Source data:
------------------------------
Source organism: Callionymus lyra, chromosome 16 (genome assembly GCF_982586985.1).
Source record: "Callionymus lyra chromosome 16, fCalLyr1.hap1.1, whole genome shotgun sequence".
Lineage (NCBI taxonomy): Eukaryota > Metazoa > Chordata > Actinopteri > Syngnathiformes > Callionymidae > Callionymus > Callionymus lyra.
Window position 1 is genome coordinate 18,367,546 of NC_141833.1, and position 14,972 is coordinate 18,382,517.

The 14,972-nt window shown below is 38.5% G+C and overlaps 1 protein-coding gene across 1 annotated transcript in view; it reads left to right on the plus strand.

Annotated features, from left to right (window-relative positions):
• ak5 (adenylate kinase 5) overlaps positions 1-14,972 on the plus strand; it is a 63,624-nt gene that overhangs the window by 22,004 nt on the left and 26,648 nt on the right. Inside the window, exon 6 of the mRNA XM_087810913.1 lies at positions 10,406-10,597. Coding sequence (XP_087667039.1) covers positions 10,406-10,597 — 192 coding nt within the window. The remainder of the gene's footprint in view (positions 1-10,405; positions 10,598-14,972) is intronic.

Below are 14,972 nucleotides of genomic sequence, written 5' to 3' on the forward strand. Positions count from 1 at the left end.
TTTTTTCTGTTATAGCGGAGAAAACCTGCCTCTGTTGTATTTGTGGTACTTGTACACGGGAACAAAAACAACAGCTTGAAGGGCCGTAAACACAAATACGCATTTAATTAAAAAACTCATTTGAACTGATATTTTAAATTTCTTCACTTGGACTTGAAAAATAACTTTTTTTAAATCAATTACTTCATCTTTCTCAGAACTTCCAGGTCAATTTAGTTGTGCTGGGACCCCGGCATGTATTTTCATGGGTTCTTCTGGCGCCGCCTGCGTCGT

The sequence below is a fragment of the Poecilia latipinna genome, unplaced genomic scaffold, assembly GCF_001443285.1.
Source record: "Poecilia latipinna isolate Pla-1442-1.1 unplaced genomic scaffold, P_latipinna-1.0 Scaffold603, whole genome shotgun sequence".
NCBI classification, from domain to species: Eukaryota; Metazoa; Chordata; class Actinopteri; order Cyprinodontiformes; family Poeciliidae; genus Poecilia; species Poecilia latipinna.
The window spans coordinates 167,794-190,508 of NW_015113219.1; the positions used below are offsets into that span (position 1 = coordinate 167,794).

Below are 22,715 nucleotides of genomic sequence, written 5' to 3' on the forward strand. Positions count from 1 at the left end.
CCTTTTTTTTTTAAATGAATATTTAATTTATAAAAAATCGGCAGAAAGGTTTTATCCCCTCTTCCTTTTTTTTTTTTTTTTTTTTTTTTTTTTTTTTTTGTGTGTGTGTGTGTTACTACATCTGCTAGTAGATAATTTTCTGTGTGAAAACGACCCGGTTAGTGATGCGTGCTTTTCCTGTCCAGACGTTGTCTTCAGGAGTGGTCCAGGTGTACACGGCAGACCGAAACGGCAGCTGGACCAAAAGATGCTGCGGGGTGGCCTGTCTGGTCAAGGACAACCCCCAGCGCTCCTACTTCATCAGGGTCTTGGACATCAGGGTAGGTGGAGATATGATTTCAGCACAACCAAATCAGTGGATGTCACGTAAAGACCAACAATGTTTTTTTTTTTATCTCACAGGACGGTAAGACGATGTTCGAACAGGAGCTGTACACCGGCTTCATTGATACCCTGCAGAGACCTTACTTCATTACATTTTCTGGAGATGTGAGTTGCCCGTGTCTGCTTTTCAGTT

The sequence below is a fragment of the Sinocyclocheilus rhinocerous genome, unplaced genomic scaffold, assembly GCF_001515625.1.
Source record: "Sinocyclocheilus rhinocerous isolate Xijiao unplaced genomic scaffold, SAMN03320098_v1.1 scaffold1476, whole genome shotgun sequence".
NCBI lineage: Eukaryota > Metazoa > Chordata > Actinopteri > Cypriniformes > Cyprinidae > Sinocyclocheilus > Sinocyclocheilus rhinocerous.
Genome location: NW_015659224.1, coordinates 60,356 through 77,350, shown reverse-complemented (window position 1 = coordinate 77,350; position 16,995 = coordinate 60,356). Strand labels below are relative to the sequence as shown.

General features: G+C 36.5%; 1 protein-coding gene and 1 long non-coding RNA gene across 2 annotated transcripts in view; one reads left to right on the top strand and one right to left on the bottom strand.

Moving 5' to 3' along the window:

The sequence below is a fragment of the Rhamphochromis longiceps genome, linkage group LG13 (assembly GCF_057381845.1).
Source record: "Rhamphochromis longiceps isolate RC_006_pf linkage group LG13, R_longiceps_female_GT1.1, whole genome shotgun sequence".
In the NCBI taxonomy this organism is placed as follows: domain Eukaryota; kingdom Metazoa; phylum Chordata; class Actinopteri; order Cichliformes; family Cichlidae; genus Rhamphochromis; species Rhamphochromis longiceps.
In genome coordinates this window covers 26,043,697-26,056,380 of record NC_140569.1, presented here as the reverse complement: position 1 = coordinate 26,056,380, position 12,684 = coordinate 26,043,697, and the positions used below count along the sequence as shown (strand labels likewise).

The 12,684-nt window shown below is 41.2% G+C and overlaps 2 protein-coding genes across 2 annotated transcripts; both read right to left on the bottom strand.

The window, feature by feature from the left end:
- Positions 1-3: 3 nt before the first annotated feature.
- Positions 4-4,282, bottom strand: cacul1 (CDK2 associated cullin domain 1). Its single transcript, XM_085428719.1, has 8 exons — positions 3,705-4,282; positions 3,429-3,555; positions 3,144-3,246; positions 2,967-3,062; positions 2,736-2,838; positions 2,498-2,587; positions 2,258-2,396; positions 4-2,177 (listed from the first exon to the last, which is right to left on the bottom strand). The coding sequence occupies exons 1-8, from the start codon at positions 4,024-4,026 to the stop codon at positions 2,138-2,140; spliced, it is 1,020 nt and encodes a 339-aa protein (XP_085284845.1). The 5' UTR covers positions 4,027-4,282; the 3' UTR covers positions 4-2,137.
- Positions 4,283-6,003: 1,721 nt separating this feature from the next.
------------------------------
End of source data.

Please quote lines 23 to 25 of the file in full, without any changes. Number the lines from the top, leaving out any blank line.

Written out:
Source record: "Rhamphochromis longiceps isolate RC_006_pf linkage group LG13, R_longiceps_female_GT1.1, whole genome shotgun sequence".
In the NCBI taxonomy this organism is placed as follows: domain Eukaryota; kingdom Metazoa; phylum Chordata; class Actinopteri; order Cichliformes; family Cichlidae; genus Rhamphochromis; species Rhamphochromis longiceps.
In genome coordinates this window covers 26,043,697-26,056,380 of record NC_140569.1, presented here as the reverse complement: position 1 = coordinate 26,056,380, position 12,684 = coordinate 26,043,697, and the positions used below count along the sequence as shown (strand labels likewise).